For nearly 25 years, adidas and H&M have been locked in a legal battle over stripes. Back in 1997, the Swedish fast fashion giant caught the eye of the German sportswear titan thanks to its offering of blue, marigold, and rust-hued athletic wares emblazoned with two parallel vertical stripes on the sleeves of t-shirts and the sides of shorts and pants legs. Thanks to its use of the stripes, H&M was running afoul of its exclusive rights in its famous three-stripe trademark, adidas would argue in a lawsuit initiated in the Netherlands.
At the heart of adidas’s suit was its argument that Defendants H&M, Marca Moda, C&A, and Vendex infringed its Benelux trademark registrations, as their use of stripes on clothing was likely to confuse consumers about the source of the non-adidas products. In response, H&M and the other defendants claimed that the stripes on their clothing were not meant to serve as trademarks and indicate the source of the clothing in the same way as a brand name or traditional logo. Instead, they asserted that their use of stripes was purely decorative, and thus, protected against infringement liability, particularly as certain common signs, including striped patterns, should be available for anyone to use in a decorative capacity.
Adidas’s suit would turn out to be anything but an open-and-shut infringement case; it would take the form of a lengthy battle, one that has forced Dutch courts – as well as the European Union’s highest court, the Court of Justice (“CJEU”) – to help determine whether the sportswear company can legally bar H&M and other retailers (the latter of which ultimately ended up settling out of court, leaving H&M as the sole defendant) from using “identical or similarly” striped marks on their apparel offerings.
Following several rounds before lower courts in the Netherlands (the first of which, the District Court in Breda, sided with adidas and ordered the fast fashion brand to stop selling the stripe-bearing clothing at issue), the Dutch Supreme Court looked to the CJEU for guidance. The CJEU was tasked with a technical question: should H&M’s argument about the requirement of availability of generic patterns be taken into account when “assessing the scope of protection of a trademark that is inherently non-distinctive or descriptive, but registrable as a result of distinctiveness acquired through use”?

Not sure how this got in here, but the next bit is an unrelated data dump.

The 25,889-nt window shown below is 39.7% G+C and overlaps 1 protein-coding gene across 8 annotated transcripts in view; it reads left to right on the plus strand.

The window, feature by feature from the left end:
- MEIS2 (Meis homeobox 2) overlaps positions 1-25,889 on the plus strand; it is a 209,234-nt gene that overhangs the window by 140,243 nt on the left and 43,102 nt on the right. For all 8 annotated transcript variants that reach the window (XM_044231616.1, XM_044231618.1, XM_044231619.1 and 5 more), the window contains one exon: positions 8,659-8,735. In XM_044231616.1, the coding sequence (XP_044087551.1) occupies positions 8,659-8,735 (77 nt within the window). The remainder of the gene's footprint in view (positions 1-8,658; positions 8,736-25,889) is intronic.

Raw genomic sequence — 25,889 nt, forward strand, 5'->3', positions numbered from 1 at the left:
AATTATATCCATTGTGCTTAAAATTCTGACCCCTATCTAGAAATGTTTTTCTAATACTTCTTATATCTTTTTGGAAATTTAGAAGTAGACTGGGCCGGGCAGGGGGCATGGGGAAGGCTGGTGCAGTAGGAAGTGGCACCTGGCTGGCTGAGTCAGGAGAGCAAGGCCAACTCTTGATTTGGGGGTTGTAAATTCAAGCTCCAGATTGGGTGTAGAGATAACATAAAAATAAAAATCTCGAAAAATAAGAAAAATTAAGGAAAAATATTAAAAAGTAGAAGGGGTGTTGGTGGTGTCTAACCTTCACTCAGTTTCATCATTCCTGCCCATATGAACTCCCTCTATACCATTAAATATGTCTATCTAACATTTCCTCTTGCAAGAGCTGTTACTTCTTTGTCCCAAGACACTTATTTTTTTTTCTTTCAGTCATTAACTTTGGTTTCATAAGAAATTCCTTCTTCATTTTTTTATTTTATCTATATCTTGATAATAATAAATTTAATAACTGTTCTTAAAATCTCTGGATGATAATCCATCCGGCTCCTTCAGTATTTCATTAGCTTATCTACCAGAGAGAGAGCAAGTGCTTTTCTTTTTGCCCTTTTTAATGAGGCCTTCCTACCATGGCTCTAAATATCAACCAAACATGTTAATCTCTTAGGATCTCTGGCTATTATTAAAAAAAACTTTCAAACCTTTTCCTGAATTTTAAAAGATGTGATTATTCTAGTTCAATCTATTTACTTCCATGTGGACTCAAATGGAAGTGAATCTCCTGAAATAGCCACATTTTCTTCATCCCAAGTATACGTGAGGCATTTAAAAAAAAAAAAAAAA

In an April 2008 decision, the CJEU sided with adidas. The court concluded that while a trademark holder cannot prohibit a third party “from using descriptive indications in accordance with honest practices,” H&M’s argument that common patterns must be available to all retailers is not one of the relevant factors that should be taken into account in the assessment of the likelihood of confusion, which is the core element in a trademark infringement inquiry. “The answer to that question,” the court held, “must be based on the public’s perception of the goods [bearing adidas’s trademark] on the one hand and the [defendants’ striped] goods on the other.”
The court did not decide “whether the average consumer may be mistaken as to the origin of [H&M’s] sports and leisure garments featuring stripe motifs in the same places and with the same characteristics as the stripes motif of adidas.” That would be for the lower court to determine.
Speaking at the time, adidas’s associate general counsel Tim Behean revealed that at least some of the danger in H&M’s striped offerings stemmed from the fact that adidas’s three-stripe trademark is one of the most famous marks in the world. “The thing about famous trademarks is that they make strong images in people minds,” he told the New York Times, “but when consumers see imitations without the ability to compare products side by side, there is a resonance, there is a recognition: ‘Oh, is that Adidas?’“